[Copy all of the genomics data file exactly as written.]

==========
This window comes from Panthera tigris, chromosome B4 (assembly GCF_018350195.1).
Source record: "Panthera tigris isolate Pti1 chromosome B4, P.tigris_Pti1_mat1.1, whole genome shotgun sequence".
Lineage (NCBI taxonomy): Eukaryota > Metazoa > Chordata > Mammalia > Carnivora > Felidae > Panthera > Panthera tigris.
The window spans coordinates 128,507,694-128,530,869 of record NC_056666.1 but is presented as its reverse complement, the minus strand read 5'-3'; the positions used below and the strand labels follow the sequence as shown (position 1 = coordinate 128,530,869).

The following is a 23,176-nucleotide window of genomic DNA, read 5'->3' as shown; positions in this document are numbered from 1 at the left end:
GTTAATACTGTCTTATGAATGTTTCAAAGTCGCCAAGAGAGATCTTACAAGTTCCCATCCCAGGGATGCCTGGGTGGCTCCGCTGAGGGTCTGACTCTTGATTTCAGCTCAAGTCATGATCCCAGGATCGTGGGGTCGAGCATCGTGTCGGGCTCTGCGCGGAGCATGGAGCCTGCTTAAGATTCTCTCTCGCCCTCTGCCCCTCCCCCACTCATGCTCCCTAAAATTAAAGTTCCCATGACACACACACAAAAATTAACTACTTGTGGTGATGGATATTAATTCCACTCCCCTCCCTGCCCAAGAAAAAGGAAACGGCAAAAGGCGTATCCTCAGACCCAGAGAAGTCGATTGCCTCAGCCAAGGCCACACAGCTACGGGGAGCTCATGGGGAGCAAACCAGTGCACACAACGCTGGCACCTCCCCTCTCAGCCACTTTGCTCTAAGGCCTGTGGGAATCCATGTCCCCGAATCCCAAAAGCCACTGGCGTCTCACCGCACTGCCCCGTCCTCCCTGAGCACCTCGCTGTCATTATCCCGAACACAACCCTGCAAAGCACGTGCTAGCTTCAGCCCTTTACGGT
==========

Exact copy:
This window comes from Panthera tigris, chromosome B4 (assembly GCF_018350195.1).
Source record: "Panthera tigris isolate Pti1 chromosome B4, P.tigris_Pti1_mat1.1, whole genome shotgun sequence".
Lineage (NCBI taxonomy): Eukaryota > Metazoa > Chordata > Mammalia > Carnivora > Felidae > Panthera > Panthera tigris.
The window spans coordinates 128,507,694-128,530,869 of record NC_056666.1 but is presented as its reverse complement, the minus strand read 5'-3'; the positions used below and the strand labels follow the sequence as shown (position 1 = coordinate 128,530,869).

The following is a 23,176-nucleotide window of genomic DNA, read 5'->3' as shown; positions in this document are numbered from 1 at the left end:
GTTAATACTGTCTTATGAATGTTTCAAAGTCGCCAAGAGAGATCTTACAAGTTCCCATCCCAGGGATGCCTGGGTGGCTCCGCTGAGGGTCTGACTCTTGATTTCAGCTCAAGTCATGATCCCAGGATCGTGGGGTCGAGCATCGTGTCGGGCTCTGCGCGGAGCATGGAGCCTGCTTAAGATTCTCTCTCGCCCTCTGCCCCTCCCCCACTCATGCTCCCTAAAATTAAAGTTCCCATGACACACACACAAAAATTAACTACTTGTGGTGATGGATATTAATTCCACTCCCCTCCCTGCCCAAGAAAAAGGAAACGGCAAAAGGCGTATCCTCAGACCCAGAGAAGTCGATTGCCTCAGCCAAGGCCACACAGCTACGGGGAGCTCATGGGGAGCAAACCAGTGCACACAACGCTGGCACCTCCCCTCTCAGCCACTTTGCTCTAAGGCCTGTGGGAATCCATGTCCCCGAATCCCAAAAGCCACTGGCGTCTCACCGCACTGCCCCGTCCTCCCTGAGCACCTCGCTGTCATTATCCCGAACACAACCCTGCAAAGCACGTGCTAGCTTCAGCCCTTTACGGT